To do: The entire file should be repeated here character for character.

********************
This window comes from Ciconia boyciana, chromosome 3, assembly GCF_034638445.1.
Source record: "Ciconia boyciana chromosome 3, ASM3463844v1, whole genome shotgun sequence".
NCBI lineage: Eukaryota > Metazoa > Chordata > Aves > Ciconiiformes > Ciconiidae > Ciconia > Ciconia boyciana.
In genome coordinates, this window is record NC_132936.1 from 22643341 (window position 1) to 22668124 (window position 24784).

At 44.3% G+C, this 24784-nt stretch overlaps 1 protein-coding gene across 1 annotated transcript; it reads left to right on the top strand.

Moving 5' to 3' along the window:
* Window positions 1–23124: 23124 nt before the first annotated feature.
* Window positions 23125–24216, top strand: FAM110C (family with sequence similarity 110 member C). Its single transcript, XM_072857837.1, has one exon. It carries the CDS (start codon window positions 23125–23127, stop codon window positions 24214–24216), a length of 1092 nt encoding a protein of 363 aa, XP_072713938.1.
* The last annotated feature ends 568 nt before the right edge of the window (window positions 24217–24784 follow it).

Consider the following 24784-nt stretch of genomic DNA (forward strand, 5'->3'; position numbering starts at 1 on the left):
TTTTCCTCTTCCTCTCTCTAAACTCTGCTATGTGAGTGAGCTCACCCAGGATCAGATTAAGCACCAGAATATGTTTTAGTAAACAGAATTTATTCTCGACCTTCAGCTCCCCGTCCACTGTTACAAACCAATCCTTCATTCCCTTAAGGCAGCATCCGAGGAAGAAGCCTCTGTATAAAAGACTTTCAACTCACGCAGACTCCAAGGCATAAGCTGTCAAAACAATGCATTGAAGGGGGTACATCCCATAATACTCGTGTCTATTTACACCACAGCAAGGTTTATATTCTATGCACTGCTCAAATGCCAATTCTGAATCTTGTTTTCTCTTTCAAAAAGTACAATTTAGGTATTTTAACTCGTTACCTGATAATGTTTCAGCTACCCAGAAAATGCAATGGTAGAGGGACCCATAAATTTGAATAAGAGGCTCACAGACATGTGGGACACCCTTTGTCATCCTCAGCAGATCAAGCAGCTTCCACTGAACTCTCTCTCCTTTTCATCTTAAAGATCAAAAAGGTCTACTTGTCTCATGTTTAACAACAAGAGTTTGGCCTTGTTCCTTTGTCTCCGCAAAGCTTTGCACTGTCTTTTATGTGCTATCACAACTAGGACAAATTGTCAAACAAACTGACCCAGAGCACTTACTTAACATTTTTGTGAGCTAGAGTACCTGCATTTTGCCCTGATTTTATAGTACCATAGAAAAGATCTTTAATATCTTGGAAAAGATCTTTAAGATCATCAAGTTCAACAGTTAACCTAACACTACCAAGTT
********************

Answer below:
This window comes from Ciconia boyciana, chromosome 3, assembly GCF_034638445.1.
Source record: "Ciconia boyciana chromosome 3, ASM3463844v1, whole genome shotgun sequence".
NCBI lineage: Eukaryota > Metazoa > Chordata > Aves > Ciconiiformes > Ciconiidae > Ciconia > Ciconia boyciana.
In genome coordinates, this window is record NC_132936.1 from 22643341 (window position 1) to 22668124 (window position 24784).

At 44.3% G+C, this 24784-nt stretch overlaps 1 protein-coding gene across 1 annotated transcript; it reads left to right on the top strand.

Moving 5' to 3' along the window:
* Window positions 1–23124: 23124 nt before the first annotated feature.
* Window positions 23125–24216, top strand: FAM110C (family with sequence similarity 110 member C). Its single transcript, XM_072857837.1, has one exon. It carries the CDS (start codon window positions 23125–23127, stop codon window positions 24214–24216), a length of 1092 nt encoding a protein of 363 aa, XP_072713938.1.
* The last annotated feature ends 568 nt before the right edge of the window (window positions 24217–24784 follow it).

Consider the following 24784-nt stretch of genomic DNA (forward strand, 5'->3'; position numbering starts at 1 on the left):
TTTTCCTCTTCCTCTCTCTAAACTCTGCTATGTGAGTGAGCTCACCCAGGATCAGATTAAGCACCAGAATATGTTTTAGTAAACAGAATTTATTCTCGACCTTCAGCTCCCCGTCCACTGTTACAAACCAATCCTTCATTCCCTTAAGGCAGCATCCGAGGAAGAAGCCTCTGTATAAAAGACTTTCAACTCACGCAGACTCCAAGGCATAAGCTGTCAAAACAATGCATTGAAGGGGGTACATCCCATAATACTCGTGTCTATTTACACCACAGCAAGGTTTATATTCTATGCACTGCTCAAATGCCAATTCTGAATCTTGTTTTCTCTTTCAAAAAGTACAATTTAGGTATTTTAACTCGTTACCTGATAATGTTTCAGCTACCCAGAAAATGCAATGGTAGAGGGACCCATAAATTTGAATAAGAGGCTCACAGACATGTGGGACACCCTTTGTCATCCTCAGCAGATCAAGCAGCTTCCACTGAACTCTCTCTCCTTTTCATCTTAAAGATCAAAAAGGTCTACTTGTCTCATGTTTAACAACAAGAGTTTGGCCTTGTTCCTTTGTCTCCGCAAAGCTTTGCACTGTCTTTTATGTGCTATCACAACTAGGACAAATTGTCAAACAAACTGACCCAGAGCACTTACTTAACATTTTTGTGAGCTAGAGTACCTGCATTTTGCCCTGATTTTATAGTACCATAGAAAAGATCTTTAATATCTTGGAAAAGATCTTTAAGATCATCAAGTTCAACAGTTAACCTAACACTACCAAGTT